Subscribe to the magazine for free!

Email this page to a friend:

Advertising Information

Breakin' Convention 06

The Angels, Nexus Boys, Karizma, Streetvibes, and Avant Garde Dance

by Cerise Andrews

April 30, 2006 -- Sadler's Wells, London

“BREAKIN…CONVENTION…06” The three tiers of the Sadlers Wells auditorium shout one word per tier, a wave of voices descending towards the stage – almost in unison. The vocal wave is orchestrated by masters of this most prestigious of ceremonies, Jonzi D and Kimberley jay. It’s the second day of a sold-out three-day dance festival, and the whole event has really found its feet. Jonzi and Kimberley are the bridge in the form of spoken language between the audience and the languages onstage: namely movement, rhythm and melody. But hip hop dance theatre is now a large enough entity to have forked off the main route to become many eloquent subsidiary dialects particular to nationalities, regions, cultural genres, tastes and influential individuals. And Breakin Convention not only succeeds in reflecting all this, it absolutely revels in it.

A cultural Che Guevara for our times, Jonzi D is instigating his RPM philosophy – Revolutions Per Minute, a wry metaphor that alludes both to dj culture and the radical thinking that has been at the core of hip hop since its inception. The first five items on the programme showcased local talent from around the UK. These were The Angels, Nexus Boys, Karizma, Streetvibes and Avant Garde Dance. All of these companies were strong in body, mind and sheer number.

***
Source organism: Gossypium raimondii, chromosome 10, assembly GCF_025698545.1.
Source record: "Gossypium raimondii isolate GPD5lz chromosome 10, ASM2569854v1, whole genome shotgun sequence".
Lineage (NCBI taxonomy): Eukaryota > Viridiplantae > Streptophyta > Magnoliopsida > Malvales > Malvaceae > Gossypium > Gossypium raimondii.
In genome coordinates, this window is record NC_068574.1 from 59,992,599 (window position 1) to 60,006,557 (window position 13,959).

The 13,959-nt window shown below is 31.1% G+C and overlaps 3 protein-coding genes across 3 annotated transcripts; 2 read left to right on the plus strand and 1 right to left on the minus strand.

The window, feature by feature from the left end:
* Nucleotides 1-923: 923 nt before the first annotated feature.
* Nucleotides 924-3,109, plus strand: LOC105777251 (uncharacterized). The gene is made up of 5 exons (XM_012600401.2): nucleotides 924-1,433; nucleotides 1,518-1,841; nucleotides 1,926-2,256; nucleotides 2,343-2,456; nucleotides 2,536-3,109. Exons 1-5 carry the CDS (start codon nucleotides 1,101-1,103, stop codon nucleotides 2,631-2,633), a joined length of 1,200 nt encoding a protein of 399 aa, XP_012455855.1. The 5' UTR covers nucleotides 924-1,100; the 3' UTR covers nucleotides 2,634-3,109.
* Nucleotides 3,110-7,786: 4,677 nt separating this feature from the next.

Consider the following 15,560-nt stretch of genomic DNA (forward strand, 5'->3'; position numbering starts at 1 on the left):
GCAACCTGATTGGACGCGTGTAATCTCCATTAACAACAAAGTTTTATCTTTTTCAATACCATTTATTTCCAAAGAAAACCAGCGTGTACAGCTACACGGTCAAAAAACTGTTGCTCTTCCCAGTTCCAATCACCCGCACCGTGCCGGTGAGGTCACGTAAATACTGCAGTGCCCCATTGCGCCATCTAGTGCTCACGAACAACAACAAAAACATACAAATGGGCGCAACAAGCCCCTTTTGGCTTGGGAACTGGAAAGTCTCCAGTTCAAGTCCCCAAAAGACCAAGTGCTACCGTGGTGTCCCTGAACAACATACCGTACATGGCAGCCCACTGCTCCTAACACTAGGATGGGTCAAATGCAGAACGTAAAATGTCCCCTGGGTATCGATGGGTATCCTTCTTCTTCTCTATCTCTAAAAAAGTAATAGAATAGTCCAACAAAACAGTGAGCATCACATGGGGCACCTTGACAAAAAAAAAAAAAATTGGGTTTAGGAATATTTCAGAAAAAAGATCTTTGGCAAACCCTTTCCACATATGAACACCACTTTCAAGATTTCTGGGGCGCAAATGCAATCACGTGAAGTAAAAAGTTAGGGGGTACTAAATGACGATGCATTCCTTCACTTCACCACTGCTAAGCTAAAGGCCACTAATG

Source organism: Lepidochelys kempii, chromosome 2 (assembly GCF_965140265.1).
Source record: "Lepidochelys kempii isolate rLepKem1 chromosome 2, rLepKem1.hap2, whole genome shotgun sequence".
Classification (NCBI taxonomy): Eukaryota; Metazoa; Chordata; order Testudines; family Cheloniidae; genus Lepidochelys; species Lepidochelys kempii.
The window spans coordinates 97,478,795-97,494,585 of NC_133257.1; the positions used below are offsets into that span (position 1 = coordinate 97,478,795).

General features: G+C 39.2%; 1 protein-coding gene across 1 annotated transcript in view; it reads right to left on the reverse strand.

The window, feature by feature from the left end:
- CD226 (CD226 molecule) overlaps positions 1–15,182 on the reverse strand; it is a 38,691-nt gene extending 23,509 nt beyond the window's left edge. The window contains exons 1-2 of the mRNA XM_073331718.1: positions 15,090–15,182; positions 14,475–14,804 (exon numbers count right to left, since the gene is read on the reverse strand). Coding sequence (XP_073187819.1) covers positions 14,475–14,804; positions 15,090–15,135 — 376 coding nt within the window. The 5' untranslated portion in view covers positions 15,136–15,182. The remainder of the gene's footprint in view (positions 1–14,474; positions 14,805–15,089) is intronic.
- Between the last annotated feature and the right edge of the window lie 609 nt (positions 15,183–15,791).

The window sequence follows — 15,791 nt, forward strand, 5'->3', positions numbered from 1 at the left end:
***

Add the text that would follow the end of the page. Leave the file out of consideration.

To form an overall picture of this section of the festival, three things strike me as outstanding. First,  from my seat very distant from the stage, I noted the velocity with which hip hop dance theatre has accelerated its development of group choreography. These are not professional companies, and some of them number 40 or so dancers, but they use the stage space with attack, keeping the eye constantly moving. The choreography doesn’t just rely on the quality of the dancers’ performance or expressive interpretation: this is dance made for the stage, with the screen sensibility of Busby Berkeley. Second, the dancers are getting younger and younger! Amazing stunts, power moves and the latest street styles erupt from tiny bodies whose years (from the looks of things) have not yet reached double figures. And third, there is an unhealthy obsession with chemical suits out there! This attire featured uncannily recurrently in the costume department. And this seemed even to have spread across the waters to France: Phase T sported the trend whilst also filling the stage with finely tuned bodies, drawing on African and Caribbean traditional dances crisply infused with the present.